Value of myocardial viability estimation using dobutamine stress echocardiography in assessing risk preoperatively before noncardiac vascular surgery in patients with left ventricular ejection fraction <35%.
ABSTRACT Patients with heart failure (HF) scheduled for vascular surgery have an increased risk of adverse postoperative outcome, and stratification usually depends on dichotomous risk factors. A quantitative prognostic model for patients with HF was developed using wall motion patterns during dobutamine stress echocardiography (DSE). A total of 295 consecutive patients (mean age 67 +/- 12 years) with ejection fraction < or =35% were studied. During DSE, wall motion patterns of dysfunctional segments were scored as scar, ischemia, or sustained improvement. Cardiac death and myocardial infarction were noted perioperatively and during 5 years of follow-up. Of 4,572 dysfunctional segments; 1,783 (39%) had ischemia, 1,280 (28%) had sustained improvement, and 1,509 (33%) had scar. In 212 patients, > or =1 ischemic segment was present; 83 had only sustained improvement. Perioperative and late cardiac event rates were 20% and 30%, respectively. Using multivariate analysis, number of ischemic segments was associated with perioperative cardiac events (odds ratio per segment 1.6, 95% confidence interval 1.05 to 1.8), whereas number of segments with sustained improvement was associated with improved outcome (odds ratio per segment 0.2, 95% confidence interval 0.04 to 0.7). Multivariate independent predictors of late cardiac events were age and ischemia. Sustained improvement was associated with improved survival. In conclusion, DSE provides accurate risk stratification of patients with HF undergoing vascular surgery.
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ABSTRACT: In the course of the “atopic march”, sensitization to food allergens appears earliest, followed by sensitization to inhalant allergens, which is a factor favoring the subsequent development of asthma. While the sequence atopic dermatitis and/or food sensitization (allergy)–asthma–allergic rhinitis is usually the case, exceptions to this schema are relatively frequent. Asthma and food allergy, conditions occurring more and more often, are closely linked, especially in children. Note that bronchospasm can be a symptom of food allergy. Note also that asthmatic disease is one of the principal risk factors for severe anaphylaxis and death associated with food allergy, with recognized under-utilization of auto-injectable adrenalin. Conversely, because of the “intrinsic” severity of asthma, food allergy represents an important risk factor for severe acute asthma, being able to put the life, especially that of young children, adolescents and young adults, in danger. In practice, one must: (I) look for a history of asthma or existing asthma in all patients suspected of having food allergy, (II) be assured of optimal control of asthma diagnosed during the course of a food allergy workup, and (III) in all cases, refer the patient to an allergy specialist, because experience proves that one food allergic patient out of two does not benefit from such a consultation and the resulting special recommendations.Revue Francaise D Allergologie - REV FR ALLERGOL. 01/2011; 51(3):248-254.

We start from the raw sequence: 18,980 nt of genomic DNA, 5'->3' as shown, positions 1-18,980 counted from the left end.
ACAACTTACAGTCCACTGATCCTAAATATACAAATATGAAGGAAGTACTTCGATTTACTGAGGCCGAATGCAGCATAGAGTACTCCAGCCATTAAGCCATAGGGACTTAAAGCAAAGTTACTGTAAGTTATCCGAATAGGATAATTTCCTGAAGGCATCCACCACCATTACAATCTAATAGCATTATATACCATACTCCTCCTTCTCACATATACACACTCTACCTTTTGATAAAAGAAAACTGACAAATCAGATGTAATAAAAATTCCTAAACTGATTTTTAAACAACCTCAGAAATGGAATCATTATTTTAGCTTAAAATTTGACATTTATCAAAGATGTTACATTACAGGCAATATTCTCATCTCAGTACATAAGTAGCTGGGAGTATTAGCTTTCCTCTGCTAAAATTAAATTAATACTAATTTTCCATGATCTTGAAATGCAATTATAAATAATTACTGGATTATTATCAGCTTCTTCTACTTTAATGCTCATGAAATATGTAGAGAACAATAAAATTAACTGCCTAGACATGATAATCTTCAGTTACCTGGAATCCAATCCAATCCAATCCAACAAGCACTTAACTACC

Article: Kalp dişi cerrahide preoperatif kardiyak riskin değerlendirilmesi ve perioperatif kardiyak tedaviye ilişkin kilavuzlar Avrupa Kardiyoloji Derneği (ESC) tarafindan hazirlanan ve Avrupa Anesteziyoloji Derneği (ESA) tarafindan onaylanan Kalp Dişi Cerrahide Preoperatif Kardiyak Riskin Değerlendirilmesi ve Perioperatif Kardiyak Tedavi Görev Grubu
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ABSTRACT: The diagnostic and therapeutic management of patients with coronary artery disease (CAD), either symptomatic or asymptomatic, who are scheduled for thoracic surgery has not yet clearly been defi ned and remains controversial (Carbajal 1998).